The role of MiRNA‐433 in malignant tumors of digestive tract as tumor suppressor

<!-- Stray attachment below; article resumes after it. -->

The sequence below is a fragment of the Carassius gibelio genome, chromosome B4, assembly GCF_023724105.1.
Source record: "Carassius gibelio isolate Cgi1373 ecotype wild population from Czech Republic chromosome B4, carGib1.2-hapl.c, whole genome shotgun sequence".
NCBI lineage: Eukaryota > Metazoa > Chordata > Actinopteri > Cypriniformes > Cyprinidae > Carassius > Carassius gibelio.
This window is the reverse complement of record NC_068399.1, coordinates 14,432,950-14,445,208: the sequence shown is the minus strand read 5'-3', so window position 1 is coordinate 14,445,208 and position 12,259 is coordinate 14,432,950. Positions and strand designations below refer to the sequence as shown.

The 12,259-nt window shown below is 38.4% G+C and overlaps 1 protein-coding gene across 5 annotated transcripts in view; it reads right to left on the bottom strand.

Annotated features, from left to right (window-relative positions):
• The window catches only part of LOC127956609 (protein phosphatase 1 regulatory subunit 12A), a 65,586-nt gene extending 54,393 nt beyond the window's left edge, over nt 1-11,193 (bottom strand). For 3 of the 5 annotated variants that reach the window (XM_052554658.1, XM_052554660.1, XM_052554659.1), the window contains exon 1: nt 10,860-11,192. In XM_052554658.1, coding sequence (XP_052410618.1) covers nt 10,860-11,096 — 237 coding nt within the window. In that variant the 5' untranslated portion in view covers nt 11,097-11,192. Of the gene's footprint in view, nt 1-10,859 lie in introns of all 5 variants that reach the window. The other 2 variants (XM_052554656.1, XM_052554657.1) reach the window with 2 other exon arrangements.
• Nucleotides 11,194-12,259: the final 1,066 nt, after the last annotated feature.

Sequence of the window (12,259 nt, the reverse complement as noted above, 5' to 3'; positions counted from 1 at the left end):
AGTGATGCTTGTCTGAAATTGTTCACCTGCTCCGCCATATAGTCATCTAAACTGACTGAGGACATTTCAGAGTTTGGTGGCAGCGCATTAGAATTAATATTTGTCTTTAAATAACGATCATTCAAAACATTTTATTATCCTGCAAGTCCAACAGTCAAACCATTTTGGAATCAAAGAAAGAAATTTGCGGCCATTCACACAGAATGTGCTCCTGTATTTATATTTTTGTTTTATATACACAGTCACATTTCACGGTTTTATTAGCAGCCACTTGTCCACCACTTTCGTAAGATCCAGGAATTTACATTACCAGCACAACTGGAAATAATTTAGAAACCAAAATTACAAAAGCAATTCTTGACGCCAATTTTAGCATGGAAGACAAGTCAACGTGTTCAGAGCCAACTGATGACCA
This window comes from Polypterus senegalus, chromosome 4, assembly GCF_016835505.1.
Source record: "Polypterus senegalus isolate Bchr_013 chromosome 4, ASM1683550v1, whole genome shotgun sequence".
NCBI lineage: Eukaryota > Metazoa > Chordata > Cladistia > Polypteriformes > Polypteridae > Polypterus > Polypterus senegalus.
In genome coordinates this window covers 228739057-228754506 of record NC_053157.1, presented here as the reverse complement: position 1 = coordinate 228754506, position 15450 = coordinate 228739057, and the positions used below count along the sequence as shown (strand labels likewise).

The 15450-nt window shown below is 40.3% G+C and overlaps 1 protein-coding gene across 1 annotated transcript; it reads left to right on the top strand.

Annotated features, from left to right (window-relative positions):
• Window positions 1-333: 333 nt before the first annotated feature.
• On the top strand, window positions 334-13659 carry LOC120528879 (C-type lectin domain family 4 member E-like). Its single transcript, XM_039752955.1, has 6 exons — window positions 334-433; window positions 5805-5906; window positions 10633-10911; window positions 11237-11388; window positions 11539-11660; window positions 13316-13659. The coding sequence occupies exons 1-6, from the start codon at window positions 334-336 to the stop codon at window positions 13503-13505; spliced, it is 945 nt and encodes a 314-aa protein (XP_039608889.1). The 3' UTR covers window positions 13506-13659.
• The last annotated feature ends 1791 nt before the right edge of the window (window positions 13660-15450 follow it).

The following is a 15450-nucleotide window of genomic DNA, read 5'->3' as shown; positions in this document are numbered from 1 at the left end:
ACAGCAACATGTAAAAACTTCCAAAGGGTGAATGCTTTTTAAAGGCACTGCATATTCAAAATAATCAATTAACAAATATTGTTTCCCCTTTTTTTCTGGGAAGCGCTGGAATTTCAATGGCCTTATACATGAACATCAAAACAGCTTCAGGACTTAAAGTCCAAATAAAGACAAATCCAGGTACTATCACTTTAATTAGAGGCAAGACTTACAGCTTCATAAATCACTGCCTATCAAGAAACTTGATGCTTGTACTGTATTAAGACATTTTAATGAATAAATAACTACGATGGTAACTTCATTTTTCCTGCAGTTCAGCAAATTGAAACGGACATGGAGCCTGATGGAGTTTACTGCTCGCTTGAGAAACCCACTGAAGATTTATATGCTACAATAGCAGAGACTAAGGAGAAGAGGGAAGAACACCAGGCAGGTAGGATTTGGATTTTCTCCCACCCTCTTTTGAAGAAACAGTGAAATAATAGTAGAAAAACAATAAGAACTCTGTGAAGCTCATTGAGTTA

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Abstract